Hercules Property Services has bought two London insurance brokers for just under £10m, to consolidate its position as the UK's largest specialist property insurance intermediary.
The entire share capital of Cadogan Insurance has been acquired for £4.8m, and the goodwill and certain other assets of Kounnis Brokers for £5m.
In addition, Hercules is buying Baker Lorenz, a property consultancy, for £5.8m, bringing its total acquisitions to £15.6m.
“Each of these businesses provides Hercules with an excellent opportunity to expand in specific market niches within the property services industry,” said Hercules chairman Larry Lipman.
“Our experience is that established brands such as Cadogan, Kounnis and Baker Lorenz will respond well to the strength of Hercules, benefiting particularly from the cross-selling opportunities within the enlarged group.”
Cadogan is a commercial property insurance broker operating in the West End of London. Its gross brokerage income was about £1.5m for the year ending April 30, 2000, and net profit before tax was about £550,000.
Kounnis Brokers is a property insurance intermediary that was originally formed to service the Kounnis Group's own property interests. After 1994, however, it began offering rates to other parties.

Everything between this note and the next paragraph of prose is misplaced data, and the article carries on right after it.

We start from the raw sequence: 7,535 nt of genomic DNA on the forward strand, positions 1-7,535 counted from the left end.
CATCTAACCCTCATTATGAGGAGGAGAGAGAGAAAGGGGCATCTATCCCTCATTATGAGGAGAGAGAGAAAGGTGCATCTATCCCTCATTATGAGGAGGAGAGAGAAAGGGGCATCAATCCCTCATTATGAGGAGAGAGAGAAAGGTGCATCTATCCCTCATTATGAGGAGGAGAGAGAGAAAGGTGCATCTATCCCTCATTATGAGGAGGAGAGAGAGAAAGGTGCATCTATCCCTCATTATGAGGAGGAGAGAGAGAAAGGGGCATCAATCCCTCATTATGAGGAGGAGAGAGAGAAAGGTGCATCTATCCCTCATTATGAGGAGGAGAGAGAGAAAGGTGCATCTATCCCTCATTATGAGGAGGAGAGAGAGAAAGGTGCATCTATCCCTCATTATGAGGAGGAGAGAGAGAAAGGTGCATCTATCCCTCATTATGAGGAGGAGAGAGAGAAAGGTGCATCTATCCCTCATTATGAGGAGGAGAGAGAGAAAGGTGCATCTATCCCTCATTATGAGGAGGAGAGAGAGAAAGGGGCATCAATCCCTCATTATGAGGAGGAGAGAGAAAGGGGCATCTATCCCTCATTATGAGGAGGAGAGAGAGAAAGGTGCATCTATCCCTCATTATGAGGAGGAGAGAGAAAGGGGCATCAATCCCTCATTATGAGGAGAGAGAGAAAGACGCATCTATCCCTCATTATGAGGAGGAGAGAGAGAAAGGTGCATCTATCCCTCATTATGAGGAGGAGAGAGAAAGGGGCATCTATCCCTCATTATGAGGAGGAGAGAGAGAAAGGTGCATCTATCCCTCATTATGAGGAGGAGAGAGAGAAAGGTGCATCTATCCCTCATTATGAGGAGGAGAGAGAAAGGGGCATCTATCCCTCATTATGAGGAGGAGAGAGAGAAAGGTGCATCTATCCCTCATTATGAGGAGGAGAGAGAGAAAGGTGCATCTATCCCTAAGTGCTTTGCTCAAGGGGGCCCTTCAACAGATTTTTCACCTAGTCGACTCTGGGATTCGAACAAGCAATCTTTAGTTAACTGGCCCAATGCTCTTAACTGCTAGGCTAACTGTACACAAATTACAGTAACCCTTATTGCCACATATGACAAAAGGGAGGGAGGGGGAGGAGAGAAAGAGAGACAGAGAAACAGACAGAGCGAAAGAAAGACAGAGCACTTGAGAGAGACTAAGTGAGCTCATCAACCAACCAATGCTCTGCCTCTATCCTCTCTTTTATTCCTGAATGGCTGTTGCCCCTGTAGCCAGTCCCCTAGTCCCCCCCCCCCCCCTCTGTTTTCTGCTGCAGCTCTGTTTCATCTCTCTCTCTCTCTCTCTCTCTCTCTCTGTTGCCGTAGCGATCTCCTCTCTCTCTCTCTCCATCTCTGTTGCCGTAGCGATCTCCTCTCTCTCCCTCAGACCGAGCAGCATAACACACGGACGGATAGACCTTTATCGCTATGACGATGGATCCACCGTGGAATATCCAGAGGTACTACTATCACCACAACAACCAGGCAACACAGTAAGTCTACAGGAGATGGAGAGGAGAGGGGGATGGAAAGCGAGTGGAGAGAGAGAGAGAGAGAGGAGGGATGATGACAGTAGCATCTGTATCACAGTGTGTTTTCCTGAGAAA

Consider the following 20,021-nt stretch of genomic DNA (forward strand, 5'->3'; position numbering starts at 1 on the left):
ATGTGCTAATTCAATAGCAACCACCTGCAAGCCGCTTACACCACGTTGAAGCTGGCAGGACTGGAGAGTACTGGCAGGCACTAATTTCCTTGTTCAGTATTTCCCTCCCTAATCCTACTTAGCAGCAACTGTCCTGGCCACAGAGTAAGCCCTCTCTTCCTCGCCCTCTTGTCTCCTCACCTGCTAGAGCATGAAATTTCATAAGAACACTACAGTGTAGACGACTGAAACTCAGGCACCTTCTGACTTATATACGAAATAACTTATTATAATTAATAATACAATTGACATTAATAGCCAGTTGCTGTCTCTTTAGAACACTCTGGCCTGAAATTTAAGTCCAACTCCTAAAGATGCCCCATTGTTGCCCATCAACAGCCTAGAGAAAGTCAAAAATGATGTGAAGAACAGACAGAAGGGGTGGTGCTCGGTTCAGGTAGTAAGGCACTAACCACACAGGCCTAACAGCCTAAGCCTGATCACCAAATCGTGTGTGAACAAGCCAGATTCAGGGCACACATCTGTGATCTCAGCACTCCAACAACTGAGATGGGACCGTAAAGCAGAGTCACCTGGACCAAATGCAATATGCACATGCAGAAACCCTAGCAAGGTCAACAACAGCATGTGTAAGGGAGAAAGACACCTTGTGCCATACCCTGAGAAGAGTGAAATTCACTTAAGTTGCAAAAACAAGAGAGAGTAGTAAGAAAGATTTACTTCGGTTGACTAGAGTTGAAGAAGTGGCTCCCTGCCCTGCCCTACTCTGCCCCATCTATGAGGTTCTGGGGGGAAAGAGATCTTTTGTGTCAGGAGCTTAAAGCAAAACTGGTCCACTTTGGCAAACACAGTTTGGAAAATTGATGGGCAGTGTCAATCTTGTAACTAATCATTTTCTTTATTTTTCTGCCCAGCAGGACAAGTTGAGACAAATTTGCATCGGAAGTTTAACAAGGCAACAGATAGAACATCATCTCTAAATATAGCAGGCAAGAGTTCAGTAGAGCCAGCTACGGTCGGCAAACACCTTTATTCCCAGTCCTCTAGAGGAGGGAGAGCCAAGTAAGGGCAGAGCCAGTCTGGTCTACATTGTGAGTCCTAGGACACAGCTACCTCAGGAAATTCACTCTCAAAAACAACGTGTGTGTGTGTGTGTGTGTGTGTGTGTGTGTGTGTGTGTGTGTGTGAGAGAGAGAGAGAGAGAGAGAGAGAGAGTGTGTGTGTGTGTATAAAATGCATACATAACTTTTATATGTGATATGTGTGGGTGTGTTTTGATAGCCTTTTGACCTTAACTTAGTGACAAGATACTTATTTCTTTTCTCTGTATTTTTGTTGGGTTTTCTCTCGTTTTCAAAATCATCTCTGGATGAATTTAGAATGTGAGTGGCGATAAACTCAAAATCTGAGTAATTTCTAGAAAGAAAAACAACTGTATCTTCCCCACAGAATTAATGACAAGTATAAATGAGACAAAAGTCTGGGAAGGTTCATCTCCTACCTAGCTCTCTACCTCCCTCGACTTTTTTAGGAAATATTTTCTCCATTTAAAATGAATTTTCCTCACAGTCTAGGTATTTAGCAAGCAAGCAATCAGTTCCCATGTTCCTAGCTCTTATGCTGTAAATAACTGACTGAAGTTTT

In the 12 months to March 31, 2001, the company received gross written premiums of more than £2m .
Baker Lorenz employs 23 surveyors and specialises in commercial property from its offices in Hanover Square in London.
The three acquisitions will be funded by a share placing and open offer that is planned to raise £16.3m. The deal is underwritten by Investec.
All qualifying Hercules shareholders can subscribe for open-offer shares at 555p apiece. This will be on the basis of one open-offer share for every ten ordinary shares held.
A £15m loan facility has been set up with Barclays Bank as fallback funding, should shareholders reject the placing and the open offer.
Hercules, which also bought Housing Association property insurance intermediary Farr last year, has grown rapidly. Its profits have risen from £300,000 in 1997 to just under £10m in 2000. Most of its revenue comes from arranging property insurance and managing property portfolios.